As Baltimore County Builds Density, Where Is The New Office Supply?
Baltimore County is gaining in walkable, urban-style density, particularly in Towson, but for all the residential and retail development, the office sector has not yet followed.
In 2016, a restrictive set of zoning laws with hard limits on height and floor-to-area ratio gave way to the Downtown Towson Overlay, a new set of guiding principles entirely based on design and aesthetics in downtown. That change opened the floodgates for ambitious development, like Greenberg Gibbons’ Towson Row complex, which is currently under construction.
Even ahead of Towson Row’s completion, the gathered panelists at Bisnow’s Baltimore County Growth and Development Summit on Sept. 18 were singing the praises of the zoning change.
“[The DT overlay] is one way that you can see that Baltimore County is guiding density in the direction of an urban environment,” Venable Partner David Karceski said.
Greenberg Gibbons CEO Brian Gibbons said that the overlay didn’t just acknowledge Towson’s need for greater density; it also spoke to the area’s dreary appearance.
The town’s lack of distinction contributed to Ernst Valery Investments founder Ernst Valery telling Bisnow in June, “I wouldn’t want to live in Towson unless my life was in danger.”
“Standing on top of our garage and looking out over Towson, frankly it’s not a pretty picture,” Gibbons said. “It needs some work.”
Mid-Atlantic Properties President Wayne Gioioso, always among Towson’s biggest cheerleaders, was quick to point out that despite its challenges, its demand drivers like the county government and Towson University have kept up interest from developers.
“Towson has got an incredible ecosystem, and that ecosystem has been neglected over the years, but it’s held up,” Gioioso said. “And over the last 10 years, there has been an incredible amount of development in residential and retail.”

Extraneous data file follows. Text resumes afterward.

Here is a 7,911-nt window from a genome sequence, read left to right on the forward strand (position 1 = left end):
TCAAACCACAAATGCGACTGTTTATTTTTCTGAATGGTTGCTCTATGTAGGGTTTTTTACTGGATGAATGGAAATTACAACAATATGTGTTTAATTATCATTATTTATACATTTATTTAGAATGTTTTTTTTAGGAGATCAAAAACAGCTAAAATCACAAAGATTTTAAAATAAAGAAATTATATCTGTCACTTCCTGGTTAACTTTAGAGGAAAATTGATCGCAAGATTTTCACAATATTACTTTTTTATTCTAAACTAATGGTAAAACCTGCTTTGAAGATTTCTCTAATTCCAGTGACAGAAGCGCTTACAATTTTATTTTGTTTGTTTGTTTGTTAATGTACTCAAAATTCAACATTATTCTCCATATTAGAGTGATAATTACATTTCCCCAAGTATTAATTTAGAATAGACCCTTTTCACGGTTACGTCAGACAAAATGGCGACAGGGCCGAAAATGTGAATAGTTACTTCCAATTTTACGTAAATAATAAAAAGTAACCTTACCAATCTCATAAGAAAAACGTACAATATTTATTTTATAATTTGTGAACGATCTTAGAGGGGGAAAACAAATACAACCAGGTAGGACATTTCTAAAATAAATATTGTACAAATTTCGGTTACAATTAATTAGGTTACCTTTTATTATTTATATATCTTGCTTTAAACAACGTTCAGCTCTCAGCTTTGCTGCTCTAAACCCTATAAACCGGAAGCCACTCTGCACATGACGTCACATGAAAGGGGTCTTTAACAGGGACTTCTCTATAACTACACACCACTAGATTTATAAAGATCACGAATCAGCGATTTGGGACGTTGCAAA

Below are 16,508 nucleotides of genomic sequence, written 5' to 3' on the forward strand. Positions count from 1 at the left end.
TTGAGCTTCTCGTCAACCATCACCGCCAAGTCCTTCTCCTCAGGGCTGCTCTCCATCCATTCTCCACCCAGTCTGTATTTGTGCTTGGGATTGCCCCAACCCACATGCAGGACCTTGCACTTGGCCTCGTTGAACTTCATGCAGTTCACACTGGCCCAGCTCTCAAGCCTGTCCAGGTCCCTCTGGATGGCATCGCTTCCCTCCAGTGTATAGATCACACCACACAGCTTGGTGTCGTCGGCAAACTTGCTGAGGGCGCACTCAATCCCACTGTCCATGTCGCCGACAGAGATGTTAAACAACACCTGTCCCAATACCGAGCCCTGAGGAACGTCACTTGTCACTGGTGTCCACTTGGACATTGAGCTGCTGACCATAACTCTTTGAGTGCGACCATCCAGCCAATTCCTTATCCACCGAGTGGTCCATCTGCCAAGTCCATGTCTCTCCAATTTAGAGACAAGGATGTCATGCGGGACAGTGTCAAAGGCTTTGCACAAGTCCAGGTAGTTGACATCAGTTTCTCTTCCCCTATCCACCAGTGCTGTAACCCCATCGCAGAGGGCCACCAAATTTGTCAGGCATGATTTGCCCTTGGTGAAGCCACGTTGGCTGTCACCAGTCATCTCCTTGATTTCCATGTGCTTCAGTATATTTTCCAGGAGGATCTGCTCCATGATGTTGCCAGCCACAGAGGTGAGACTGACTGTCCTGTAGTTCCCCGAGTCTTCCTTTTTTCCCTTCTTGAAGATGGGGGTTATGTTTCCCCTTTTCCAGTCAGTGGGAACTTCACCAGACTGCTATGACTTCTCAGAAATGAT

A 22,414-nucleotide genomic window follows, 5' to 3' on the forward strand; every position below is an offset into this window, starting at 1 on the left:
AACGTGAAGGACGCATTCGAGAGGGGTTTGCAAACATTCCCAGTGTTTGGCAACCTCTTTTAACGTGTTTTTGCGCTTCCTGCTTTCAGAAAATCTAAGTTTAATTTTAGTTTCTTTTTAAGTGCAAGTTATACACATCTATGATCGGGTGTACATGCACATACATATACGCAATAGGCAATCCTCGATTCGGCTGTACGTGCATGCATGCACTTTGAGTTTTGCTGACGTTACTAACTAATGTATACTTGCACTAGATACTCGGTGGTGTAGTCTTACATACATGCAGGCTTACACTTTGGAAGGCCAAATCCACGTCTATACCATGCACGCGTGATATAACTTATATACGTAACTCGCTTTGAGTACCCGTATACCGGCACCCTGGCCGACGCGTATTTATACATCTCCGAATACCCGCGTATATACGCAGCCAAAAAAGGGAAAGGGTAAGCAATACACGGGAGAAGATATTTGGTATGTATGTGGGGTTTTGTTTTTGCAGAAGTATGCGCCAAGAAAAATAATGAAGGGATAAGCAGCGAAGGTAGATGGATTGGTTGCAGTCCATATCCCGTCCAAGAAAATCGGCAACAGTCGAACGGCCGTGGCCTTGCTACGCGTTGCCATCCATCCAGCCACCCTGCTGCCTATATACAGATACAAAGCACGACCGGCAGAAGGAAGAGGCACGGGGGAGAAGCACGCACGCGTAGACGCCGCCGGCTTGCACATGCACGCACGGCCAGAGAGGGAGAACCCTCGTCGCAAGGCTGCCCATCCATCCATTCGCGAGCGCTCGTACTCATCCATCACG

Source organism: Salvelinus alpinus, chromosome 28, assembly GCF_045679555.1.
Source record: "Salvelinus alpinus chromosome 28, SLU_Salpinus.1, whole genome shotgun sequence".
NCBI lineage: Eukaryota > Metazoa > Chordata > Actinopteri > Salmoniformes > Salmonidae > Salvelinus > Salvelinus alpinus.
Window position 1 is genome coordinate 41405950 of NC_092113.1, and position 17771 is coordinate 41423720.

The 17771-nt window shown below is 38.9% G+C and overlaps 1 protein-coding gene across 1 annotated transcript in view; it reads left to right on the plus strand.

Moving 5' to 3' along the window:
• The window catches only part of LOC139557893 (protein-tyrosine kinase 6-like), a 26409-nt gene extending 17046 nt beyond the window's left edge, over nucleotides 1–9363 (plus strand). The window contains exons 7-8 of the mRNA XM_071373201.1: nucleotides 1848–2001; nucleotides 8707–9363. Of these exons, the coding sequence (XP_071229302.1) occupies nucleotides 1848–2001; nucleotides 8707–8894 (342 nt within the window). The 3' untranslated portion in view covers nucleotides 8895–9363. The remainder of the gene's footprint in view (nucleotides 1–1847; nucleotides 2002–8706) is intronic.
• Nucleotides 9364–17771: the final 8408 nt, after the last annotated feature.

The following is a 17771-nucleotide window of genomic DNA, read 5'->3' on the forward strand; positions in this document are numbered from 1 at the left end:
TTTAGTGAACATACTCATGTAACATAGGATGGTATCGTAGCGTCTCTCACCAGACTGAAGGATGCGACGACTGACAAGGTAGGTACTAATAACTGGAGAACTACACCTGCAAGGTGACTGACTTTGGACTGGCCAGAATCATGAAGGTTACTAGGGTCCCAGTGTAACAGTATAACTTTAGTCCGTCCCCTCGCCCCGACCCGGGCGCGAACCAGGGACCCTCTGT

What has been lacking, and what the county hopes to address most directly with the overlay, is office development. In five of the last 10 years, no new office developments have been built along the York Road corridor from Towson to Hunt Valley, and what has gone up has been largely build-to-suit, Gioioso said.
The main impediment to new development, according to Gioioso and Gibbons, has been a lack of rent growth in the county over that time. But in addition to retail, multifamily and student housing, Towson Row will include an office portion, which Gibbons expects to achieve rents comparable to Columbia in Howard County.
St. John Properties’ Greenleigh at Crossroads mega-development has not had the same issues as the York Road corridor, which SJP Senior Vice President Rick Williamson attributes to the company’s ability to master-plan the entire 500 acres on which it is building to achieve the combination of density and design that Towson has had to work so hard for.
SJP notably landed Stanley Black & Decker at one of the speculative office buildings at Greenleigh, and has broken ground on more office and a hotel. Residential and retail projects have already been built in the 10-plus years that Greenleigh has been active.
“The first question that office tenants always ask is, ‘What’s around? Where do I eat and where do I shop?’” Williamson said. “But restaurants don’t live on lunch alone, so you need residents.”
Faith in the residential and retail market could be enough for more build-to-suit projects or an incremental boost in rents, but for a sea change in the office market, some think that better financial incentives from Baltimore County could prove the difference.
“The thing about a lot of this ambition for Towson and the county is that we’re in the late stages of this cycle,” Greenworks Lending Principal Andrew Zech said. “As you get this late and margins start to compress, construction costs go up and nobody knows what the [Federal Reserve] will do, then if the county wants the momentum to continue, then it needs to look to more public-private partnerships.”
Complicating the issue somewhat is the fact that the county is already friendlier to development than its neighbors, which could perhaps make further benefits to the corporate sector less politically feasible.
“Baltimore County has been one of the most predictable places in terms of getting projects approved,” Gibbons said. “[The overlay] is sort of like a [tax incentive], because Towson’s [recent] development wouldn’t have happened without it.”
The investment and development cycle is approaching its inevitable end, and some concern exists that some of the multifamily development in the county was slightly anticipatory of a better office environment.
“There has been a tremendous amount of multifamily development in the Baltimore area, and I’m interested to see how it leases up,” Gibbons said. “So far, the results have been good, but there has been an extraordinary amount [of ongoing construction], and a lot of units to absorb.”